Once the minor reaches the age limit, their youth savings account will automatically convert into an adult savings account. Be sure to research the details of the default savings account your child’s youth account will convert to, as you may find it more beneficial to convert to a different type of savings account with a higher interest rate or maybe greater flexibility to move money between accounts.
The first step should be to contact your branch and show them any documentation you have regarding your issue such as receipts, bank statements highlighting relevant transactions, savings account agreement papers, emails or messages with bank personnel etc. Note that any problems, especially discrepancies between your account records and what you expect to be there, should be reported as soon as possible so that an investigation can be opened.
If your bank refuses to cooperate, you can take the dispute a step further and call the bank’s ombudsman, whose job it is to arbitrate disputed between customers and the bank. If the dispute is still not solved, then you can take it up with your provincial regulator, as list of which is provided below.
Contact the Financial Consumer Agency of Canada (FCAC) is you can’t find information on your bank’s processes for handling complaints or if you have been experiencing significant delays. Remember that the FCAC is unlikely to help you if you haven’t tried to resolve the issue with the bank at both the branch level (with your bank manager) and corporate level (with the bank’s ombudsman) first.
Generally, you can take rolls of coins or loose change to your bank and get it exchanged for bills. To avoid lengthy processing and long customer wait times, some banks only allow customers to process large amounts of coins at certain branches. Check with your bank to see where you can process your coins. (Tip: rolling your coins in advance will help you know how much cash you can expect to get and it’ll also save a lot of time at the branch. You can usually buy coin rolls anywhere office supplies are sold.)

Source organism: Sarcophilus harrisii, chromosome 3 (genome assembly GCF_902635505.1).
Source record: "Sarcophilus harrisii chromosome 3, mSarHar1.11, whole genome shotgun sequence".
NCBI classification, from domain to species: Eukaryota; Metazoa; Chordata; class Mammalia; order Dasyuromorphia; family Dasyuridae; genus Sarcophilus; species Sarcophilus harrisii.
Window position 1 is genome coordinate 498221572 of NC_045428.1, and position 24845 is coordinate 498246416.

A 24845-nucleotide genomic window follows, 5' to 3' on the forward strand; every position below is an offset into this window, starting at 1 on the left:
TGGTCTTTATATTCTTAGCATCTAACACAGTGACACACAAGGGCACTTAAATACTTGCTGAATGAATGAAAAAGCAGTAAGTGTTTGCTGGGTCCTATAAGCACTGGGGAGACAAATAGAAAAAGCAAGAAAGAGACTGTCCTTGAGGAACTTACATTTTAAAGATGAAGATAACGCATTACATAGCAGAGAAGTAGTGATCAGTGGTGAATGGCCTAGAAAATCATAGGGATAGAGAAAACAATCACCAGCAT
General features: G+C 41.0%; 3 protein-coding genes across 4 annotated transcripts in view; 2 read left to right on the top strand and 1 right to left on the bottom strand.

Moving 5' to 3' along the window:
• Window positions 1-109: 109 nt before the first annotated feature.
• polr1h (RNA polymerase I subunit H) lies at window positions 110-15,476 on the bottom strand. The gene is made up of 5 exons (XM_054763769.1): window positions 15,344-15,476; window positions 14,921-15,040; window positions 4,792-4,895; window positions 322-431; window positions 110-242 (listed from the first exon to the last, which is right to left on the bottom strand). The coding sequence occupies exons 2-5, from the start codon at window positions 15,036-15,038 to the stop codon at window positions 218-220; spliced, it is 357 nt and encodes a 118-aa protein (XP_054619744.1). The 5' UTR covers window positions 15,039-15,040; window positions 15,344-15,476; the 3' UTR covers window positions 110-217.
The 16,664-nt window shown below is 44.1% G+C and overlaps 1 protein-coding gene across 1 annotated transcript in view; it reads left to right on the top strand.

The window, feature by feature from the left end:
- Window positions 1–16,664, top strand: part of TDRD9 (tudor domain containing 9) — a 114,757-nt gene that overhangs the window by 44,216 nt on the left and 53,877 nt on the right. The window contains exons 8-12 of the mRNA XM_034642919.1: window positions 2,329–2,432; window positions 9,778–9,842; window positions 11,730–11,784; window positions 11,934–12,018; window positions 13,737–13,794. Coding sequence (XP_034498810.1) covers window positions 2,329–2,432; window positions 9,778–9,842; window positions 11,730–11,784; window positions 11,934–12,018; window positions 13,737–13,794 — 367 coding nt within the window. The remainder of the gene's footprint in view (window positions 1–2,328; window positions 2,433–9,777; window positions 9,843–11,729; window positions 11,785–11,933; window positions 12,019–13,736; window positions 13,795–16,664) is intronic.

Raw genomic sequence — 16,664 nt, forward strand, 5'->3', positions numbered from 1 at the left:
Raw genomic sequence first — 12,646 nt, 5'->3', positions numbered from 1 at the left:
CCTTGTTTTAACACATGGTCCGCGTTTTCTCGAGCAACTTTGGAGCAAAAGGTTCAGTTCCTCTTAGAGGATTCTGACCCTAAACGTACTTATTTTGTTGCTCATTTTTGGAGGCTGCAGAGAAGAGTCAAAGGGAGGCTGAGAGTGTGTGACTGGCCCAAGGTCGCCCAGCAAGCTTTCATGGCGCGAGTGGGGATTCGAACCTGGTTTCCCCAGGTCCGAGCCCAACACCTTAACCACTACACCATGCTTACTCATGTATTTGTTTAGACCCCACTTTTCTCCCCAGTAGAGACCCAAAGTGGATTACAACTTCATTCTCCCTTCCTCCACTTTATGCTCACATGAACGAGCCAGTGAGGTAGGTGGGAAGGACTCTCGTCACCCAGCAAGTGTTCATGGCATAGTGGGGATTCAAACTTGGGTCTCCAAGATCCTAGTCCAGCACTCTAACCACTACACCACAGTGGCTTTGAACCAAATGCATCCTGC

Alternatively, some large grocery stores and superstores have coin processing machines like Coinstar that count your change and give you cash in return without the aid of a teller. Some fees may apply. In Canada, Coinstar charges 11.9% of the amount you’re having processed (as of April 2019). Click here to locate a Coinstar machine near you.
You can ensure that you don’t receive any annoying telemarketing calls by joining Canada’s National Do Not Call List (click on the link or call 1-866-580-DNCL to register your phone number). This may not guarantee that you stop receiving unwanted telemarketing calls, but it can certainly cut down on the number of calls that you receive.
You can also phone your bank to complain about these calls and ask that your number be taken off the bank’s marketing list. Note that your bank may be required to call you to follow up with specific information regarding your transactions or your account(s), such as security threats or amounts owing.
The exact time of day you make a transfer (before, during or after regular business hours and/or during holiday hours) as well as how you made the transfer (online, in person or over the phone) may impact the time it takes to process.
Transfer times can vary depending on the cut-off time for transfers imposed by your bank and the sending or receiving bank. Each bank has a different system for handling transfers, so there can be discrepancies in how long it takes for your funds to arrive in the recipient’s account, especially if the account is with a different bank.
Shirley Liu is Finder's global program manager. She was previously the publisher for banking and investments and has also written comparisons for energy, money transfers, Uber Eats and many other topics. Shirley has a Master of Commerce and a Bachelor of Media, Journalism and Communications from the University of New South Wales. She is passionate about helping people find the best deal for their needs.